At times strangely numb, and at other points echoing a modernist affection for the coldest of structures and surfaces, the most recent work by Philadelphia painter Erin Murray certainly doesn’t lack in focus. Murray’s fixation on the bland, eerily coded architecture of American cities reveals an underlying criticism (or slightly tongue-in-cheek reference) to the simultaneous banality and sinister intentionality that exists in the spaces around us. Rather than allowing these ever-present backdrops of contemporary life to fade quietly into the background, she brings them forward in the hopes that the viewer will find the same suspicious significance in each graphic, expertly rendered façade.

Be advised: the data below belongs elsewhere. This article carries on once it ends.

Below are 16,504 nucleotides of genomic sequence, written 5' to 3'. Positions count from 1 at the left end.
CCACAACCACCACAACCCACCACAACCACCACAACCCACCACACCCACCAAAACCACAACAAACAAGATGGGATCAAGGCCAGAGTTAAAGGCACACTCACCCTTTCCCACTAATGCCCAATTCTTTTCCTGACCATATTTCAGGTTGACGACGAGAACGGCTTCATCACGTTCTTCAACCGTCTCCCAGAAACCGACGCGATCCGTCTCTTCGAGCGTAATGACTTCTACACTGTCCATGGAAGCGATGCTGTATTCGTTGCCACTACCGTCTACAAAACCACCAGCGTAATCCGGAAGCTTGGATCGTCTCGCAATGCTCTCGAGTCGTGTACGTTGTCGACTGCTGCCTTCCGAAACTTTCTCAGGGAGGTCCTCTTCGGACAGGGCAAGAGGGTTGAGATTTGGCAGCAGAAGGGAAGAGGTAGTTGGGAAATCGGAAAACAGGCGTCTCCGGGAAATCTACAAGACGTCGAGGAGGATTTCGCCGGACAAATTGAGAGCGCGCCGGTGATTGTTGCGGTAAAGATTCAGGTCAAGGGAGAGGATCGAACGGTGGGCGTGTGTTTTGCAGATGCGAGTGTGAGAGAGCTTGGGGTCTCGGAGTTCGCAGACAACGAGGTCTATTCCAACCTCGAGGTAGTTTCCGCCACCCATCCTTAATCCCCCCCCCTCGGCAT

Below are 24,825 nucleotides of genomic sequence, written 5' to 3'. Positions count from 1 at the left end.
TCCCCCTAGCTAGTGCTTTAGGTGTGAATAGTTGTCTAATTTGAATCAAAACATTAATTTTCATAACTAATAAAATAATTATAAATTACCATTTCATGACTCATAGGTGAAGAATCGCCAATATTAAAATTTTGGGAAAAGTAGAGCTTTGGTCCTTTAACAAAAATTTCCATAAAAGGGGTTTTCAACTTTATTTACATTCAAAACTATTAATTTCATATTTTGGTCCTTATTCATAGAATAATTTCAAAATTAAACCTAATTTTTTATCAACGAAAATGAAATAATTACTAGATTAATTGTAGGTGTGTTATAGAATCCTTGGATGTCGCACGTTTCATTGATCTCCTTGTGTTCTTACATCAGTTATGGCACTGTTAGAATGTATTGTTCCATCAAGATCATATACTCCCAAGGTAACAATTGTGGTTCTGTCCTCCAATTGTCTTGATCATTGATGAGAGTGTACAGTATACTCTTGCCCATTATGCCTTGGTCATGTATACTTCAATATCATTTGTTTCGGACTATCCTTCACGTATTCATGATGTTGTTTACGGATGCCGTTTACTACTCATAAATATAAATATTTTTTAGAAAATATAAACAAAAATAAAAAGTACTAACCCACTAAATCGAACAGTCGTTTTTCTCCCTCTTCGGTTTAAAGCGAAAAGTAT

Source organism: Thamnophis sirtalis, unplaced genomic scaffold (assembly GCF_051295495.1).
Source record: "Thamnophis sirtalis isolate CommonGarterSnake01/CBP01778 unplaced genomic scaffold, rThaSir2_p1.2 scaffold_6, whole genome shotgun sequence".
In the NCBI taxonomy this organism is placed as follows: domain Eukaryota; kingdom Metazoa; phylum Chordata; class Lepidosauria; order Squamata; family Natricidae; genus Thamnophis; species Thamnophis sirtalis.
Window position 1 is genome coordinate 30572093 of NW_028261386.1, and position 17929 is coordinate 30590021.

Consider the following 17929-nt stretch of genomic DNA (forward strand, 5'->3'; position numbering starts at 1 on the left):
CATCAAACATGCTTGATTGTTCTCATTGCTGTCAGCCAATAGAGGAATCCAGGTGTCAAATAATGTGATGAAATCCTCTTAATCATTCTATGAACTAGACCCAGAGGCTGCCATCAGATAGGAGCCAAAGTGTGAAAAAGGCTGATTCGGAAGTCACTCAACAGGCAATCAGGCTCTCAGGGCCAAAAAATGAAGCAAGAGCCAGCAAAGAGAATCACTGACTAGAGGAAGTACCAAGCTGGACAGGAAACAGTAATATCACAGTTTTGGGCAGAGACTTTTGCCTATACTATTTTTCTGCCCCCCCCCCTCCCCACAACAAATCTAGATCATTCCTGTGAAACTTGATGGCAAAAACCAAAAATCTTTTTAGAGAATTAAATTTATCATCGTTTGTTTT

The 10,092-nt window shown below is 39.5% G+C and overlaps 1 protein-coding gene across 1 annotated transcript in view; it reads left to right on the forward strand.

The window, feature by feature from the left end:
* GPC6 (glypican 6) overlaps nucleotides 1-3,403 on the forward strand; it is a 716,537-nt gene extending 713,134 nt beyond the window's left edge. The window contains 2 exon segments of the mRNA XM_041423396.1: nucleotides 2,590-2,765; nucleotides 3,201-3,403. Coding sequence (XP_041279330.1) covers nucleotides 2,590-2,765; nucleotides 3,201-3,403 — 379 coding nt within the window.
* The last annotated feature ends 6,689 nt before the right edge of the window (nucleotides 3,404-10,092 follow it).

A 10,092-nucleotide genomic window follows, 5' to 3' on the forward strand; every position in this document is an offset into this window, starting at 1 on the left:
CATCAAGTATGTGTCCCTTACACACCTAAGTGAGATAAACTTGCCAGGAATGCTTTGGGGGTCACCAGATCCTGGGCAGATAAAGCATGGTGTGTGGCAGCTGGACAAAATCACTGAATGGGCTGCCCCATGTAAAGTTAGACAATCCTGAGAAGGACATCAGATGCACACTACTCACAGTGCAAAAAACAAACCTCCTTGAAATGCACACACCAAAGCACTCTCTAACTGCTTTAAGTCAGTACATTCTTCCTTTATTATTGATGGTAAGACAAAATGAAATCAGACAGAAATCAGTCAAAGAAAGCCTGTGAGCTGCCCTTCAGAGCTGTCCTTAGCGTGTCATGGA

Where her graphite works are dark and slightly ominous, the lush, surrealistic landscapes Murray has sketched out are deliciously disorienting. As a group, they reflect a curious interest in space, place and structure—something that might eventually push Murray’s works off the page and into the 3D realm.